Events in Libya and Syria have again brought to the forefront the question of armed humanitarian intervention or the “responsibility to protect.”

Our hearts all go out to the unarmed demonstrators seeking to bring down corrupt dictatorships that are a plague on their people. In Tunisia and Egypt, the people rose and deposed dictators on their own. Armed supporters of the Mubarak regime did attack and even fire on people in Tahrir Square, but a massive crackdown was avoided when the military decided not to take the side of the dictator. 

By Walden Bello

When I first went to Vietnam in 1992, the population of that country was 68.4 million people, or about four million more than the Philippines.   Traveling through Songbe Province, where I was inspecting Oxfam-supported projects, was like being in the Philippine countryside in many respects, especially when it came to encountering large numbers of very young children in rural communities.

Media Release – Focus on the Global South-Philippines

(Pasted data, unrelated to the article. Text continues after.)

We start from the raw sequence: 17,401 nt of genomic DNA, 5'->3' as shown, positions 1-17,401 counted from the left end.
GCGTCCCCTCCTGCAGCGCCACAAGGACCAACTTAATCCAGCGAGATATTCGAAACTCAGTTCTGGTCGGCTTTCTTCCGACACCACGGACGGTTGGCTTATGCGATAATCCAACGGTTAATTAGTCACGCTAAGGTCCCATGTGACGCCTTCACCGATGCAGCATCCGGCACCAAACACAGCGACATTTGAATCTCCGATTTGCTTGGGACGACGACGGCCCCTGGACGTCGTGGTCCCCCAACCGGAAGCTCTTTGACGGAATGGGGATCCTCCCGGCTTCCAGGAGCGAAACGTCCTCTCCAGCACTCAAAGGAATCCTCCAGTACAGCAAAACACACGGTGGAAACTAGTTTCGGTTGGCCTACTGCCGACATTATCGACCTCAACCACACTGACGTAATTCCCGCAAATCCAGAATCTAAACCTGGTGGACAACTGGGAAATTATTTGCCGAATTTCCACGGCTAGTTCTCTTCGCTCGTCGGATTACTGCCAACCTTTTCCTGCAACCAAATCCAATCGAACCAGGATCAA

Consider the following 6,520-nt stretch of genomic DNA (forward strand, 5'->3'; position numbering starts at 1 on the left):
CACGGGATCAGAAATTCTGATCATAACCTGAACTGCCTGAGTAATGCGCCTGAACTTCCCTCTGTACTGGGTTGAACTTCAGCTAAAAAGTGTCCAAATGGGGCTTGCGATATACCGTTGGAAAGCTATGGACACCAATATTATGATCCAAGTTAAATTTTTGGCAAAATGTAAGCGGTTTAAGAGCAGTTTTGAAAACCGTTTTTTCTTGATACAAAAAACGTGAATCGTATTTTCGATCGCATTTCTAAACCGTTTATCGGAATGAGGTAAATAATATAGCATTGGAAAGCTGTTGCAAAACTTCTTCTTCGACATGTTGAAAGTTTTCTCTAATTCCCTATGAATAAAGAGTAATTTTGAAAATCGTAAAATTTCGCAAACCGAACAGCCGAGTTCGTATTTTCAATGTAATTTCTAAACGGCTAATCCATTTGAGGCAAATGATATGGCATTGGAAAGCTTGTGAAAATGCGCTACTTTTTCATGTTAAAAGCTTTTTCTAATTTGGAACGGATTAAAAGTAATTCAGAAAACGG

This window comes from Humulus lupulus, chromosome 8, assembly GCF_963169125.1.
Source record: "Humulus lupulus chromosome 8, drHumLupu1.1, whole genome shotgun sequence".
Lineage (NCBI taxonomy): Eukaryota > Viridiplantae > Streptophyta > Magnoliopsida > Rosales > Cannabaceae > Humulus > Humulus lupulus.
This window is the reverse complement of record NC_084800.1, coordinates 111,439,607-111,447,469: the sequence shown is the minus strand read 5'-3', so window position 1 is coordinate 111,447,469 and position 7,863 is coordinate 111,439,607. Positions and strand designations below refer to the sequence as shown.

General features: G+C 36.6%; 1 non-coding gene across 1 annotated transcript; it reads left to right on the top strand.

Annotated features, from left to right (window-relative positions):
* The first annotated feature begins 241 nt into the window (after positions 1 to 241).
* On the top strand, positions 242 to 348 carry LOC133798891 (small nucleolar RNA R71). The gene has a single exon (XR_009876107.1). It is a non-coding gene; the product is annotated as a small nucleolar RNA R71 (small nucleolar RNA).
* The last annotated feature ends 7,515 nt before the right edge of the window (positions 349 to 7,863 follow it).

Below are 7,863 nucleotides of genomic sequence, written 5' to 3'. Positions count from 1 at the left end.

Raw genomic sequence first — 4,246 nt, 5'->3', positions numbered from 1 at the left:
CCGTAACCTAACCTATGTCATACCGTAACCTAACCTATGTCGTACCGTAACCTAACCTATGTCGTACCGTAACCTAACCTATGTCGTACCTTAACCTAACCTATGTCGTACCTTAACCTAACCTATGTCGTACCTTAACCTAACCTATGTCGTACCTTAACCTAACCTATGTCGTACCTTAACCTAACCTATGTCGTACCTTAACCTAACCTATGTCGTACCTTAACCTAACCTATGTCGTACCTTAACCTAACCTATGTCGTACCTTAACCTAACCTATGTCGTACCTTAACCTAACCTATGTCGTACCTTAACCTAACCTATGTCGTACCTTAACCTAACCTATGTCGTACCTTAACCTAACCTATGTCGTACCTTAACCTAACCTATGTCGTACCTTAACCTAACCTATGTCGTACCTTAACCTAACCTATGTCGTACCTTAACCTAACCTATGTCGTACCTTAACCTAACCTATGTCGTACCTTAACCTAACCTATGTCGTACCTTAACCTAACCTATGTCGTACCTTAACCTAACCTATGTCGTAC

2 August 2011

There is a strong case to make on behalf of industrial policy in developing countries like the Philippines. This is the central message of a roundtable discussion on Industrial Policy held July 31, 2011, with respected Filipino economist Dr. Manuel “Butch” Montes as main speaker.

More than a hundred participants from various people’s and civil society organizations attended the one-day forum “The Development Challenge Under P-Noy: Tackling the Hard Questions,” which Focus on the Global South-Philippines organized through its Development Roundtable Series (DRTS) at the convention hall of the Bureau of Soil and Water Management on July 18, a week before
President Noynoy Aquino delivers his second State of the Nation Address (SONA).


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